I can’t really recommend any particular one of these having never used one myself, but they each have pros and cons depending on what you’re looking for. So explore the features of each and figure out which one you think would be right for your specific needs.

Other Options

There are several recent variations on the pochade style of field box, and a few new designs. These often expand the canvas size limitations of a pochade box, and reduce yet more weight.

The Coulter Art Box

One of my favourite configurations is showcased here by James Coulter. His art box has really paired down the essential equipment to a minimum, but still allows for large on-site painting if that’s your goal. I’ve made my own version of this using basic pre-cut lumber and three plywood painting panels. You need to be a little handy with basic woodworking, but I wanted to try out this type of system before investing. I was also able to make a couple of minor alterations for greater canvas and palette stability.


The Anderson or A-Frame Easel

Another type of easel for larger work is the Anderson/A-Frame Easel. This is much less compact, bit still quite light if you can shoulder-carry it, or strap it to the outside of your backpack. The big advantage is it will take very large canvases and remain quite stable. You may have to weigh it down in windy weather like most of these easels, but if you’re interested in working with 20 x 20 canvases or larger, then this is one worth looking at.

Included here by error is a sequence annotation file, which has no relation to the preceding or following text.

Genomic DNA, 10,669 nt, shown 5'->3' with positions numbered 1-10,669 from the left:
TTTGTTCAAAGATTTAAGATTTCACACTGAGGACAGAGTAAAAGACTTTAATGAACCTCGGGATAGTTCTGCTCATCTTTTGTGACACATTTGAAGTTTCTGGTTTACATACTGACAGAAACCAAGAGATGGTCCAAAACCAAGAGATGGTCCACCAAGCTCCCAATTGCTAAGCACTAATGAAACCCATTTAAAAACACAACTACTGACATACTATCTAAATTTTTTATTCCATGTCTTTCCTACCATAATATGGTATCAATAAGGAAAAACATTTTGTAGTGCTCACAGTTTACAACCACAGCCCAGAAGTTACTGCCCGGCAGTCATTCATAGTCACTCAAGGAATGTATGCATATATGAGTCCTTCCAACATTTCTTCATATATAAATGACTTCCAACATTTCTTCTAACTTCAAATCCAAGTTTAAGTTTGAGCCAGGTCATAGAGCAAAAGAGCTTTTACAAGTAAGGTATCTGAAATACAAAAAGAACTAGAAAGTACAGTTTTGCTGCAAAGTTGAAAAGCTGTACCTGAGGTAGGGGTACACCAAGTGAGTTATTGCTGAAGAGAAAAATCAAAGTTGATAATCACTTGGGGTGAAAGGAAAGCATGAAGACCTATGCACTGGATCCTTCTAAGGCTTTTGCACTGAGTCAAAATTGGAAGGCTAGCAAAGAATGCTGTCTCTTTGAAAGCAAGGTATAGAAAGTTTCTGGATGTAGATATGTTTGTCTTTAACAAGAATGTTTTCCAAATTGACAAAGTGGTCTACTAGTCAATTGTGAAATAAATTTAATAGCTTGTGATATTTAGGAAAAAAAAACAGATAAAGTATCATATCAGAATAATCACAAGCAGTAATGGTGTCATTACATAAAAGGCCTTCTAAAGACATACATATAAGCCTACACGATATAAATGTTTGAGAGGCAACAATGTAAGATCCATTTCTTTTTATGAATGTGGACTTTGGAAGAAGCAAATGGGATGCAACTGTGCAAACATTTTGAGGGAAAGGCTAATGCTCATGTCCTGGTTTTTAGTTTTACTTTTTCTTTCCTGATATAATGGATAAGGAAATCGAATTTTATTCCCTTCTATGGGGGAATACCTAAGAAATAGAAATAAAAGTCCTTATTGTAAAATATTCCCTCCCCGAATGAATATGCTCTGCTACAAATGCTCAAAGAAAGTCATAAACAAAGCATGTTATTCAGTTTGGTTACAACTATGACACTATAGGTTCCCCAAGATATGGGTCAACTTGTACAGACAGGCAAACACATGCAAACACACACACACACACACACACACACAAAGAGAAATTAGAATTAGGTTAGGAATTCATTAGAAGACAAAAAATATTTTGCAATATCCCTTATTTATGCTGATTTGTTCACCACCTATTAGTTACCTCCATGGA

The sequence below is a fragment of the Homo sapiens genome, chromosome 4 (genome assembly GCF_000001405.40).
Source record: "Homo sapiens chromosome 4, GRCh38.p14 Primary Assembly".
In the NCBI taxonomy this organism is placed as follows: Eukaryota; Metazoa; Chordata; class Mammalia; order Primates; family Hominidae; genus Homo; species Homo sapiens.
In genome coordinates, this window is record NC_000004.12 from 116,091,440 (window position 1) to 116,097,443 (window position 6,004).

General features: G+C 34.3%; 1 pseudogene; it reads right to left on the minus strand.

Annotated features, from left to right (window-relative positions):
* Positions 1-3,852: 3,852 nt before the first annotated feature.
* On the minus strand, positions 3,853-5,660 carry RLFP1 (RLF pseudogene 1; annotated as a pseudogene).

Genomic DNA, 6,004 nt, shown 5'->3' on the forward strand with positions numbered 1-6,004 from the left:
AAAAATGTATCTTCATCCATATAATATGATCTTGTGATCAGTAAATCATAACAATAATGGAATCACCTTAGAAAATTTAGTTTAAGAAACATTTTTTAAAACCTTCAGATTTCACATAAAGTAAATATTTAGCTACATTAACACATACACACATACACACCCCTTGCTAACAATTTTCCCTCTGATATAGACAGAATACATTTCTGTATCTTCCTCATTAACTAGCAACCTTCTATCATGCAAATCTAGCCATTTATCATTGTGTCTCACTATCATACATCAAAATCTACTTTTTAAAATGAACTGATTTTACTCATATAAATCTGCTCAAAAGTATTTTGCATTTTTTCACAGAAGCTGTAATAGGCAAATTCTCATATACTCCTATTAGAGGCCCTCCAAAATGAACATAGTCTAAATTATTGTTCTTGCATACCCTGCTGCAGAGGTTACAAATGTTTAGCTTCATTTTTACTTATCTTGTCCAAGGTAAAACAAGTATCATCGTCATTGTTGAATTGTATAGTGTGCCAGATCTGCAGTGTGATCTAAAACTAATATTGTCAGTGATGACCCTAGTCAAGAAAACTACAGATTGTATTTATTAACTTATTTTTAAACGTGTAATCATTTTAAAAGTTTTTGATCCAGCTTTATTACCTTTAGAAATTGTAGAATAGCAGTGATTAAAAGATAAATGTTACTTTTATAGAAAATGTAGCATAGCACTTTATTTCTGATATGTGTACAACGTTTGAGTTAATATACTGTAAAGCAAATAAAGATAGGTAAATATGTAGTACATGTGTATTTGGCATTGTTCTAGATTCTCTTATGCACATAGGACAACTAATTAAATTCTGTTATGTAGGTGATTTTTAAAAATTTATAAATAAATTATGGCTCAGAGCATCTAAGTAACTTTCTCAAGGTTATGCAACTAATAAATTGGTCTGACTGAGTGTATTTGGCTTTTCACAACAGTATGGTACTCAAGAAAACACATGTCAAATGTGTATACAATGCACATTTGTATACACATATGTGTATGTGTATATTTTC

Other Equipment

Wet Panel Carrier

Not an issue for anyone other than oil painters really, but a wet-panel box is an important piece of equipment if you wish to preserve your hard work. There are several options, but most are made from light-weight plastic, and can be put in your pack or carried by their handle. Many of the larger pochade boxes come with built-in slots for small wet panels after you’re done.

A Pack

If you’re planning on going any distance from your vehicle, you’re going to need something to put equipment and supplies in. A good backpack is often the best option as they come in a range of sizes, are padded for comfort, and have plenty of room for your main equipment, paint, brushes, rags, and all the other small supplies needed for a mobile studio. There are packs made specifically for painters, but I’d look at standard ones first and see if you can’t find one to fit your specific needs. You might also look at laptop packs since these are squarer in overall shape and can accommodate pochade boxes with minimal wasted space (they are a bit more expensive due to additional padding and so on). 

Sun and Weather Protection

You might also consider buying a light-weight umbrella. There are plein air umbrellas available online (Best Brella, etc.) that are designed to attach to your tripod, and will create adjustable shade for both your canvas and palette where there is none to be found on site. 

A Seat

A small collapsible seat might also come it handy. These are usually quite light and compact, and can make longer painting sessions more comfortable, but they will add weight you can do without if there are places to sit on site.

Please check out the Supplies section of this site for everything else you’ll need to consider bringing.